This Indenture made the 22nd day of December A.D. 1855 between Wm. L. Farmer of the first part & Green Lassiter of the second part all the county of Wilson State of North Carolina witnesseth that for and in consideration of the sum of Four Hundred Dollars the receipt whereof is hereby acknowledged that said Wm. L. Farmer has given granted bargained sold & conveyed & by these presents does give grant bargain sell & convey unto the said Green Lassiter his heirs & assigns a certain tract or parcel of land lying in the County of Wilson adjoining the lands of Watson Rountree Washington Ruffin & others containing fifty & a half acres more or less to have & to hold the said Land with the said Green Lassiter his heirs & assigns and the said Wm. L. Farmer does hereby covenant & agree to for himself & his heirs executors & administrators to forever covenant & defend the title hereby conveyed to the said Green Lassiter his heirs & assigns forever In testimony whereof we hereunto set our hands & seals this the day & date above written       W.L. Farmer {seal}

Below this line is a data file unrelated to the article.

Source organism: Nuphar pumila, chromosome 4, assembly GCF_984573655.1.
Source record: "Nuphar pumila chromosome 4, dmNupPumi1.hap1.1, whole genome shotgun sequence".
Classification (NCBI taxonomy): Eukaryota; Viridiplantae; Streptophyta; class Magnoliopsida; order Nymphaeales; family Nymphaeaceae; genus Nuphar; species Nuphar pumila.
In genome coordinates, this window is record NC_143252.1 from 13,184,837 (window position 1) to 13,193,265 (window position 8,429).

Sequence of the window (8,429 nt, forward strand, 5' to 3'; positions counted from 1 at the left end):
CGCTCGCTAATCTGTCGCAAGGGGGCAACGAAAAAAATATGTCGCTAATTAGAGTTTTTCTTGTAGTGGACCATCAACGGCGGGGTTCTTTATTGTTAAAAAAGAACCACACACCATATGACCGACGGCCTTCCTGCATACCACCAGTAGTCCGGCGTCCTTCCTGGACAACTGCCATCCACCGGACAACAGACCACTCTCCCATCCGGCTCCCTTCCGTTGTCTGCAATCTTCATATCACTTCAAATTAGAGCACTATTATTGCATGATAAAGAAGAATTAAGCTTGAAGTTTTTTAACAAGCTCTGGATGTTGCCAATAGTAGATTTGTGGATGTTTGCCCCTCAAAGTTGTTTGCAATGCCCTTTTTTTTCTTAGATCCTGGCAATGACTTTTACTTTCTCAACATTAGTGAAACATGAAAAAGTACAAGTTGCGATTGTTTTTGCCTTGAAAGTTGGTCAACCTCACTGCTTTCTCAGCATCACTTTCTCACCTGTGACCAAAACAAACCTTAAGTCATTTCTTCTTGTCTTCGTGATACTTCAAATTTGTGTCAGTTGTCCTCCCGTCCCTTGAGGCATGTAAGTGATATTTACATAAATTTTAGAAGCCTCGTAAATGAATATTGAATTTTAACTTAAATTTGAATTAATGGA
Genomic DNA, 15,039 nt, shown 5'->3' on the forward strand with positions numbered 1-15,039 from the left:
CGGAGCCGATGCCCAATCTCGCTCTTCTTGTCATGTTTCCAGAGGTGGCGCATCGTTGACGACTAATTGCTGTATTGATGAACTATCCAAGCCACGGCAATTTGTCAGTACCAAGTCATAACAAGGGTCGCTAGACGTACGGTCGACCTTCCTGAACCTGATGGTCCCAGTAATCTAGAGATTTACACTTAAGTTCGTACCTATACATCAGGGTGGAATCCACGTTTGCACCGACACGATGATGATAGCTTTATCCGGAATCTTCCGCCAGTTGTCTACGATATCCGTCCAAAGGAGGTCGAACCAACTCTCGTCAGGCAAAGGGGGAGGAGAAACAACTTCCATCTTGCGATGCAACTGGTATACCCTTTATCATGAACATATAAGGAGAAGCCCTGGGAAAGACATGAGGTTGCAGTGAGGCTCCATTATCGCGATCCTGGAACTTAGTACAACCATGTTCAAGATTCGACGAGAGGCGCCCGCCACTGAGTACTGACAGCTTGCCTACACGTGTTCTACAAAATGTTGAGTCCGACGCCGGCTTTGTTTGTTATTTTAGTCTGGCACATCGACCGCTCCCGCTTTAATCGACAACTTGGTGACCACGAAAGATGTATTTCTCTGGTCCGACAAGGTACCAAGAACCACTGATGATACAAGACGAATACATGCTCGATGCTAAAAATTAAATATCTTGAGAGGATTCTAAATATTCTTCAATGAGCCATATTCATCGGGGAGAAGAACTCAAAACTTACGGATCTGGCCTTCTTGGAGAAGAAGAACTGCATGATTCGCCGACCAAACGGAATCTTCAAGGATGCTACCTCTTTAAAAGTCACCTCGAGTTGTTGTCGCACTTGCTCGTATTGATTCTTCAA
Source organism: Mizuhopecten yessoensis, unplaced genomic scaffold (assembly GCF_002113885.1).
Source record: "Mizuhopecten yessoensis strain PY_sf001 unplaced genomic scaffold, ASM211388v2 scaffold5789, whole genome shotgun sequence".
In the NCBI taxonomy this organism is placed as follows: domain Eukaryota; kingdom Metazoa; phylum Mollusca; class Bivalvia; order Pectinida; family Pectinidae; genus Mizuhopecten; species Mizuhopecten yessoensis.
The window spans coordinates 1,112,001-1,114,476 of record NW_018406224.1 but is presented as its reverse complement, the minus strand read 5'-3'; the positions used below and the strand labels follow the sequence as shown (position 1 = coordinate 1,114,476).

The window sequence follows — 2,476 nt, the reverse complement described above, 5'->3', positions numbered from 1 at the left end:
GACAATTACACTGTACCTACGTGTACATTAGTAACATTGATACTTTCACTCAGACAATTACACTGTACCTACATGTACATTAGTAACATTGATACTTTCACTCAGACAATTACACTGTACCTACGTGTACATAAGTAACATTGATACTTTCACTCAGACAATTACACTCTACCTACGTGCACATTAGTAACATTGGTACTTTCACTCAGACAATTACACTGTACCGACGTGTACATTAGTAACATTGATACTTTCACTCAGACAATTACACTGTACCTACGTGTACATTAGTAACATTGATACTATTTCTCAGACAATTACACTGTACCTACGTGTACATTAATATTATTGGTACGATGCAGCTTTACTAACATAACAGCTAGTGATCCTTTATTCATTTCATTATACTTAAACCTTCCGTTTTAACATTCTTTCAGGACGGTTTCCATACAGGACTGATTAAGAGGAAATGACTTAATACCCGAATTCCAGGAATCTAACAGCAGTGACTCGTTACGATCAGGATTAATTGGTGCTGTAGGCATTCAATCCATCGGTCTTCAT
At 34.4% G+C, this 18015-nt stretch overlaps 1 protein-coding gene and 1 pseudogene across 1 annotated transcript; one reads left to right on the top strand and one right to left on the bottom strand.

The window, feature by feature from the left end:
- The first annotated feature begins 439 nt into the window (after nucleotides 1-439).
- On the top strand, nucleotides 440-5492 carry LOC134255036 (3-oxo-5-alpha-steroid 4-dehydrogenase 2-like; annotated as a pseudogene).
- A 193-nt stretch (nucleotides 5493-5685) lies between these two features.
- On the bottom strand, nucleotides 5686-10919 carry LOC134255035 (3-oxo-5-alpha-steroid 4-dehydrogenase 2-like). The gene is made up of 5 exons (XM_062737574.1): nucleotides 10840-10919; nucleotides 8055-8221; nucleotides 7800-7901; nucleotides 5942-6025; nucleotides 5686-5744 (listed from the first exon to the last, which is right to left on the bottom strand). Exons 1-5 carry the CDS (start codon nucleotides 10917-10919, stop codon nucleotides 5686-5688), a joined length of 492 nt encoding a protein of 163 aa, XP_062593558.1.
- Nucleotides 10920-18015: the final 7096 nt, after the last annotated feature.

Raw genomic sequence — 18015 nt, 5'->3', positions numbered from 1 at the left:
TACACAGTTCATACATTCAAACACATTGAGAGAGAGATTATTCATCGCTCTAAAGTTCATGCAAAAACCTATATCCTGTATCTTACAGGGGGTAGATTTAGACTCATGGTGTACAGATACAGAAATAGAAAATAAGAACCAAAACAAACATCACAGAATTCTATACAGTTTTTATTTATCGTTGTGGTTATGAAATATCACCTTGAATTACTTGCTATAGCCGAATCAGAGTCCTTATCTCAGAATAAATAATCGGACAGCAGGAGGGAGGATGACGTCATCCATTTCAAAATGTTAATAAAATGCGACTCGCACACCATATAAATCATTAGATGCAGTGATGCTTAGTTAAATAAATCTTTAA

Witness  Isaiah Farmer

Wilson County Feb 5th 1856 The Execution of the foregoing Deed is duly proven by the oat of Isaiah Farmer before me W. Barnes Clerk let it be Registered   W. Barnes Clerk

Received for registration this foregoing Deed the 6th day of Feb 1856  L.T. Sauls Registrar

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In the 1850 census of Edgecombe County: Hardy Laster, 73, wife Beady, 54, and children Mathew, 26, Silas, 26, Green, 25, Hardy, 21, and Rachel, 20; all described as mulatto. Hardy reported owning $650 of real property.

In the 1860 census of Wilson township, Wilson County: Green Lassiter, 36, farmer, and his siblings Mary Lassiter, 24, Matthew Lassiter, 37, and Rachel Lassiter, 30, farm laborers. Green reported $750 in real estate.

Green Lassiter married Mary Ann Powell on 19 January 1860 in Wilson County at Dempsey Powell‘s residence. 

In the 1870 census of Wilson township, Wilson County: farm laborer Green Lassiter, 46; wife Mary, 31; and children Henry, 10, Sallie, 8, Hardy, 6, and John G., 1 month. Lassiter reported owning $500 in real property and $125 in personal property.